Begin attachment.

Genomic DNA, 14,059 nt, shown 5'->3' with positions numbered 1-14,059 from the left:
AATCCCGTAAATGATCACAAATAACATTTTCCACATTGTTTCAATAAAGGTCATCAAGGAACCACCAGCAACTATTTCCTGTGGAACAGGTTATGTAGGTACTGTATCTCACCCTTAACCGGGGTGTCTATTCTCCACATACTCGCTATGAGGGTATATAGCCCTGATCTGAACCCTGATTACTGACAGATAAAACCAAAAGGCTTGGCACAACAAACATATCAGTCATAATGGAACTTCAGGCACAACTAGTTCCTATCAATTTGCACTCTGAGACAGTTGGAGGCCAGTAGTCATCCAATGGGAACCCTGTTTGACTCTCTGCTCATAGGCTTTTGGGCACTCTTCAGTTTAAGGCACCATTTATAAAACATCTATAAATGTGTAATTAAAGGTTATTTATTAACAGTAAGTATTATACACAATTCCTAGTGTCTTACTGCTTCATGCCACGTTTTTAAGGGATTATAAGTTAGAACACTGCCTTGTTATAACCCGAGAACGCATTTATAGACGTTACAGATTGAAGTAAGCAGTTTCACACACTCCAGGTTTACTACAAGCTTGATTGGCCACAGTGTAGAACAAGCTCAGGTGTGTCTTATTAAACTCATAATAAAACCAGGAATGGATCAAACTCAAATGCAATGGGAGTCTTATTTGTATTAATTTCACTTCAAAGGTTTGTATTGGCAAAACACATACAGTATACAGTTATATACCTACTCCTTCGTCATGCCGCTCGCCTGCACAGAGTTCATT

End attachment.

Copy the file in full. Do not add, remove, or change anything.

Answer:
Genomic DNA, 14,059 nt, shown 5'->3' with positions numbered 1-14,059 from the left:
AATCCCGTAAATGATCACAAATAACATTTTCCACATTGTTTCAATAAAGGTCATCAAGGAACCACCAGCAACTATTTCCTGTGGAACAGGTTATGTAGGTACTGTATCTCACCCTTAACCGGGGTGTCTATTCTCCACATACTCGCTATGAGGGTATATAGCCCTGATCTGAACCCTGATTACTGACAGATAAAACCAAAAGGCTTGGCACAACAAACATATCAGTCATAATGGAACTTCAGGCACAACTAGTTCCTATCAATTTGCACTCTGAGACAGTTGGAGGCCAGTAGTCATCCAATGGGAACCCTGTTTGACTCTCTGCTCATAGGCTTTTGGGCACTCTTCAGTTTAAGGCACCATTTATAAAACATCTATAAATGTGTAATTAAAGGTTATTTATTAACAGTAAGTATTATACACAATTCCTAGTGTCTTACTGCTTCATGCCACGTTTTTAAGGGATTATAAGTTAGAACACTGCCTTGTTATAACCCGAGAACGCATTTATAGACGTTACAGATTGAAGTAAGCAGTTTCACACACTCCAGGTTTACTACAAGCTTGATTGGCCACAGTGTAGAACAAGCTCAGGTGTGTCTTATTAAACTCATAATAAAACCAGGAATGGATCAAACTCAAATGCAATGGGAGTCTTATTTGTATTAATTTCACTTCAAAGGTTTGTATTGGCAAAACACATACAGTATACAGTTATATACCTACTCCTTCGTCATGCCGCTCGCCTGCACAGAGTTCATT